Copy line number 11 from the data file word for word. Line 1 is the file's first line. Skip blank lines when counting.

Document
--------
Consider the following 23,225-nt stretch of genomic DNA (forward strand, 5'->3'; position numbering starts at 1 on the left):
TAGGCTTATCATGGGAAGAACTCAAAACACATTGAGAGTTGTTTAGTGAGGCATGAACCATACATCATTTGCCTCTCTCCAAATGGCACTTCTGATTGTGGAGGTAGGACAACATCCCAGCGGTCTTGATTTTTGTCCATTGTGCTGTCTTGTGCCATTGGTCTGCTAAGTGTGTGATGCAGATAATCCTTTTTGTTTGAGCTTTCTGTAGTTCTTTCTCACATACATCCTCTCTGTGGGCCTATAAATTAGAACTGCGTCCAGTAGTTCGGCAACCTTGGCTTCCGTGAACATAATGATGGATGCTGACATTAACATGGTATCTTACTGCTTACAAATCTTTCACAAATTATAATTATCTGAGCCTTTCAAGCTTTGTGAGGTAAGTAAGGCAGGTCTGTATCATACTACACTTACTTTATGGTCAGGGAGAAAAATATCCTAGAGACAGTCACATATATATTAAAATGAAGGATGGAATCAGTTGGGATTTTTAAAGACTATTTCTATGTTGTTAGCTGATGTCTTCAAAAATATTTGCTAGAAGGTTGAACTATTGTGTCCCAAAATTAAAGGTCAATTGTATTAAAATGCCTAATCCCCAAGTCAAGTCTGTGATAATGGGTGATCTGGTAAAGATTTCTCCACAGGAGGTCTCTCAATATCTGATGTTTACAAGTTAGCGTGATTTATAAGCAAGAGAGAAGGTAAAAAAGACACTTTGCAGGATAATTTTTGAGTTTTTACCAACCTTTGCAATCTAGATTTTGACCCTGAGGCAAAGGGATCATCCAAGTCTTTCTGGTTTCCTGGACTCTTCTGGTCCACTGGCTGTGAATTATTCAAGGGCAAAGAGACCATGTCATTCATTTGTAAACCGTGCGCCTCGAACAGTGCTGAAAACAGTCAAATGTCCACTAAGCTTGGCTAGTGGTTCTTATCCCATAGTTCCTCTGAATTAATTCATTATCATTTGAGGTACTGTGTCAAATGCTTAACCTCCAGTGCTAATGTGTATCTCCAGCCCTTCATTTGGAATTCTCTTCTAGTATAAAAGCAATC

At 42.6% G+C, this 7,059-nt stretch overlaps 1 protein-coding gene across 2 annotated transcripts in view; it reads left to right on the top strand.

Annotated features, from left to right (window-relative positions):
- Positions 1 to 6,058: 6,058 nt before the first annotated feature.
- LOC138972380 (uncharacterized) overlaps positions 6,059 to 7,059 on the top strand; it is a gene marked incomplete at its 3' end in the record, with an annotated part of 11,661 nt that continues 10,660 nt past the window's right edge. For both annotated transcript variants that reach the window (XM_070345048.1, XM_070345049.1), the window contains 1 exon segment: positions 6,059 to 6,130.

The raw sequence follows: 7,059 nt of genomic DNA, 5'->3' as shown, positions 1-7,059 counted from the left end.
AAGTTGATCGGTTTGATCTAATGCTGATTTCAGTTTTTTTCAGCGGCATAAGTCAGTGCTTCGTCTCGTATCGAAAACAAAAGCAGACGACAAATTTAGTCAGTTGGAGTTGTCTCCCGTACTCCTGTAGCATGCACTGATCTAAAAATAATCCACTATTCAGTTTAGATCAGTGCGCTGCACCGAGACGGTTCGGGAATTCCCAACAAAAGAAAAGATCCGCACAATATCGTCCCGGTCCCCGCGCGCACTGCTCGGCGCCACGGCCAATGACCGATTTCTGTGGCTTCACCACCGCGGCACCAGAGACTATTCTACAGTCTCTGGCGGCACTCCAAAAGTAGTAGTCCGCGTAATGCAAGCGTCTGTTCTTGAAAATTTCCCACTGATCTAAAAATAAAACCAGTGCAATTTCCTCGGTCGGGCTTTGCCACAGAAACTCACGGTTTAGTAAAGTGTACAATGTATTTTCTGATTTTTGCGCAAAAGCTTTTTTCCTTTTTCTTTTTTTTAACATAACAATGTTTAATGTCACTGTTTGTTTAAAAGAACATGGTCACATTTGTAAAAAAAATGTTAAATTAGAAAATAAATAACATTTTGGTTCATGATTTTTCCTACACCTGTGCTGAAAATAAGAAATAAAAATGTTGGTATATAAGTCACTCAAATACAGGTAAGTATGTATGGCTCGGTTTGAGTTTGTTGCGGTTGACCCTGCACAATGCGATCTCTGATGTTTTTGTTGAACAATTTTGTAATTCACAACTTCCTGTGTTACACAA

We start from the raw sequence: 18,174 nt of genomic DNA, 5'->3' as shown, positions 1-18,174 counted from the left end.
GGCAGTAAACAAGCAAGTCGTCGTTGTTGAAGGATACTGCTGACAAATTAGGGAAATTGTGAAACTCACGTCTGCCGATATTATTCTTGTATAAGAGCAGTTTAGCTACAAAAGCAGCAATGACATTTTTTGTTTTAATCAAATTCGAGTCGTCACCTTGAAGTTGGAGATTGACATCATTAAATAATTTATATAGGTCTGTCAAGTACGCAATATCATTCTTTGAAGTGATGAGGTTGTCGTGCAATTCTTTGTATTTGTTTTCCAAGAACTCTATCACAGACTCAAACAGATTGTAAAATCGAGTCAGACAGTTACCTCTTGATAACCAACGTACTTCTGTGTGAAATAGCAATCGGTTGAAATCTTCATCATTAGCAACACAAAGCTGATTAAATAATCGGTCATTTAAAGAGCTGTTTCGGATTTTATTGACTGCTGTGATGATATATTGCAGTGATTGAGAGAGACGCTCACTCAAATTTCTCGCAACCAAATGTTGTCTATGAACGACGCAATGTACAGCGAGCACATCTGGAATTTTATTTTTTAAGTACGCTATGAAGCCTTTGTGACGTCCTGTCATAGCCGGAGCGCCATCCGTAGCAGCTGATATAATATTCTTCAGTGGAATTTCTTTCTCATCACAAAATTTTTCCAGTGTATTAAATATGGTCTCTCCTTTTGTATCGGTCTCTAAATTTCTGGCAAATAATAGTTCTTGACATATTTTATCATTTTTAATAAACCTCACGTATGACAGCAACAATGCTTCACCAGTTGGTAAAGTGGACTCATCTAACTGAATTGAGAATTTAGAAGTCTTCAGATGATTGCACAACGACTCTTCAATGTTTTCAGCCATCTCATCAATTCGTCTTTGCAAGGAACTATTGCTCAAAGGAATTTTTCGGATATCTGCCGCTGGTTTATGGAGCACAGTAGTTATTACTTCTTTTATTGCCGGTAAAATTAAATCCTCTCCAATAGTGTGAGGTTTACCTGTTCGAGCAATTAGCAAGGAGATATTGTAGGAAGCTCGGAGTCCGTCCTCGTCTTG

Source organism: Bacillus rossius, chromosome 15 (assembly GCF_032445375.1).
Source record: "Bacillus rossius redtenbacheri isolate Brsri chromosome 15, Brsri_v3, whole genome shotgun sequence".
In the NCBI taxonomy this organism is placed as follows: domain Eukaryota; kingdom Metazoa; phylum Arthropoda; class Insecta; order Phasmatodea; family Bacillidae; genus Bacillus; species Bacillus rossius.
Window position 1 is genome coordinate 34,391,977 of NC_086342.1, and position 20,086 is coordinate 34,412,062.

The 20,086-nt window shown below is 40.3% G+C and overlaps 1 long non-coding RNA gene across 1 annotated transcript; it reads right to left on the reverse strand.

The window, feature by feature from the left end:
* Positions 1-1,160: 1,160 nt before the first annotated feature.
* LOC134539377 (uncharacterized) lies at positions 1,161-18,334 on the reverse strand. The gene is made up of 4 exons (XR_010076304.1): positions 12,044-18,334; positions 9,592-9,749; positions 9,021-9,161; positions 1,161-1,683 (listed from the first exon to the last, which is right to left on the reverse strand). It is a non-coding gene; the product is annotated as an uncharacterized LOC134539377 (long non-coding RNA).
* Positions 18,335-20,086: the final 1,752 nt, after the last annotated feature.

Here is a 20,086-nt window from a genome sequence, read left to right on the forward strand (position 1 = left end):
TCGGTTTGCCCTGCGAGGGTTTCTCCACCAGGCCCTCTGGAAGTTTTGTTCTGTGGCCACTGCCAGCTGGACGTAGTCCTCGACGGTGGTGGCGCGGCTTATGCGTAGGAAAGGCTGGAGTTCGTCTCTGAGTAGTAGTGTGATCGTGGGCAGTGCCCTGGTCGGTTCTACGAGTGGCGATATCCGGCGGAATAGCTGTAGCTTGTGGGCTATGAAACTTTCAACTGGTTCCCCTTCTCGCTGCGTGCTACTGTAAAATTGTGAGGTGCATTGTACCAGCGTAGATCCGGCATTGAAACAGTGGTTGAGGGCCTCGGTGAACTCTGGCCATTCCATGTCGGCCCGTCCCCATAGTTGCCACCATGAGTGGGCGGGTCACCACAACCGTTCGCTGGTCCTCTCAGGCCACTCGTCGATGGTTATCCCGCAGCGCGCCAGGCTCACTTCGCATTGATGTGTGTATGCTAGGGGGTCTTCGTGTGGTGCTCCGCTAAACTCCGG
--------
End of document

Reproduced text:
Source organism: Bacillus rossius, chromosome 15 (assembly GCF_032445375.1).